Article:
Hence the great mass of the Fraternity consisted of Apprentices, and many Freemasons never proceeded any further. But the Second and Third Degrees are now always conferred in subordinate Lodges, and very few initiates voluntarily stop short of the Master's Degree. Hence the mass of the Fraternity now consists of Master Masons, and the law which formerly applied to Apprentices is, under our present organization, made applicable only to those who have become Master Masons.
2. The applicant must be worthy. We are to presume that every Freemason is "a good man and true'' until a Lodge has pronounced to the contrary. Every Freemason who is "in good standing," that is, who is a regularly contributing member of a Lodge, is to be considered as worthy, in the technical sense of the term. An expelled, a suspended, or a nonaffiliated Freemason does not meet the required condition of ''a regularly contributing member.'' Such a Freemason is therefore not worthy, and is not entitled to Masonic assistance.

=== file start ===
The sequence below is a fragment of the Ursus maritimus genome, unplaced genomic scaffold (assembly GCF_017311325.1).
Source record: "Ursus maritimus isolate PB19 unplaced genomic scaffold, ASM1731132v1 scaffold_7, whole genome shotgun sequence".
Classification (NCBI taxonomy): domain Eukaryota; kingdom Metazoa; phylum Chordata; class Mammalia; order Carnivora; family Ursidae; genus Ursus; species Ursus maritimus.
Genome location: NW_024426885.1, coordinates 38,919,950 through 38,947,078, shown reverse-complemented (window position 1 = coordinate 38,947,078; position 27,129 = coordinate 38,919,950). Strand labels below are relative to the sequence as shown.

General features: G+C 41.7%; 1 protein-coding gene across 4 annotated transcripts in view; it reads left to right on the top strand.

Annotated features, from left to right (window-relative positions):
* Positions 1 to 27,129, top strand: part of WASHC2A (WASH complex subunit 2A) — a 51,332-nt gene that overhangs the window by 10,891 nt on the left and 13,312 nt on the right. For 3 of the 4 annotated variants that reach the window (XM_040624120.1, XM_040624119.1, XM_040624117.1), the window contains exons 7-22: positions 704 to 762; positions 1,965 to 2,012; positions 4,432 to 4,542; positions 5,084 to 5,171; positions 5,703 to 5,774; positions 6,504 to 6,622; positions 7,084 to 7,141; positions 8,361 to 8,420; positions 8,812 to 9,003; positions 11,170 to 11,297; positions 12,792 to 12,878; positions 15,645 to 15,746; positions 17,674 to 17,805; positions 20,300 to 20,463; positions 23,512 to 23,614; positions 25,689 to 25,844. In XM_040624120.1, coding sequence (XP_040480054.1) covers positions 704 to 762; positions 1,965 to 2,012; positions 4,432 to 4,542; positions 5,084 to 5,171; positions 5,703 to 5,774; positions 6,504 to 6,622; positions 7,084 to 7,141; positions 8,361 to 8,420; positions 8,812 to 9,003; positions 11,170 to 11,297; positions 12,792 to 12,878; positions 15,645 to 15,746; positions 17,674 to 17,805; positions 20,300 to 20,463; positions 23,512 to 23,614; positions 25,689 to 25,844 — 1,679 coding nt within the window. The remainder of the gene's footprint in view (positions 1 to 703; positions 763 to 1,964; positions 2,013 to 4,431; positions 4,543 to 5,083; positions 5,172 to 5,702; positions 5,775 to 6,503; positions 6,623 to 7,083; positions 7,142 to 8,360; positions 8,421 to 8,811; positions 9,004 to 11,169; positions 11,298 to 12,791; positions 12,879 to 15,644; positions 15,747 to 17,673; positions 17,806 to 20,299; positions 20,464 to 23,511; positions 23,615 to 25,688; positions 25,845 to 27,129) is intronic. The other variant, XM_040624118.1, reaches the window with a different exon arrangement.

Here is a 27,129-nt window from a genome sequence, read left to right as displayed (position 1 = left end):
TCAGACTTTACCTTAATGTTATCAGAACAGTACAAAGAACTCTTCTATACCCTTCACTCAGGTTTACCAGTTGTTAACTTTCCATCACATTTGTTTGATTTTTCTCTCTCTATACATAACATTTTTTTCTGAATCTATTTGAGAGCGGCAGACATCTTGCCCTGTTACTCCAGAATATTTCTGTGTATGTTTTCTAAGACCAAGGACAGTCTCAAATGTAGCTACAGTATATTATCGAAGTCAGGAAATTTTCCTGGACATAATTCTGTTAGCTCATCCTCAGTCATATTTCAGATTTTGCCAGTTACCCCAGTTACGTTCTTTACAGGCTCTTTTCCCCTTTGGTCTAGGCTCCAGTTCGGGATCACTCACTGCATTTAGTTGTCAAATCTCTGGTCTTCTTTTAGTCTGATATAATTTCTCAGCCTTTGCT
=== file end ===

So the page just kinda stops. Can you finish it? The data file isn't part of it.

3. The giver is not expected to exceed his ability in the amount of relief. The written law says, "you are not charged to do beyond your ability"; the Unwritten law requires that your relief must be "without material injury to yourself or family." The principle is the same in both.
4. The widow and orphans of a Master Mason have the claim of the husband and father extended to them. The written law says nothing explicitly on this point, but the unwritten or ritualistic law expressly declares that it is our duty "to contribute to the relief of a worthy, distressed brother, his widow and orphans."
5. And lastly, in granting relief or assistance, the Freemason is to be preferred to the profane. He must be placed "before any other poor people in the same circumstances."
These are the laws which regulate the doctrine of Masonic aid and assistance.
They are often charged by the enemies of Freemasonry with showing a spirit of exclusiveness. But it has been shown that they are in accordance with the exhortation of the Apostle, who would do good "especially to those who are of the household of faith," and they have the warrant of the law of nature; for everyone will be ready to say, with that kindest-hearted of men, Charles Lamb, "I can feel for all indifferently, but I cannot feel for all alike. I can be a friend to a worthy man, who, upon another account, cannot be my mate or fellow.
I cannot like all people alike.'' So also as Freemasons, while we should be charitable to all persons in need or in distress, there are only certain ones who can claim the aid and assistance of the Order, or of its disciples, under the positive sanction of Masonic law.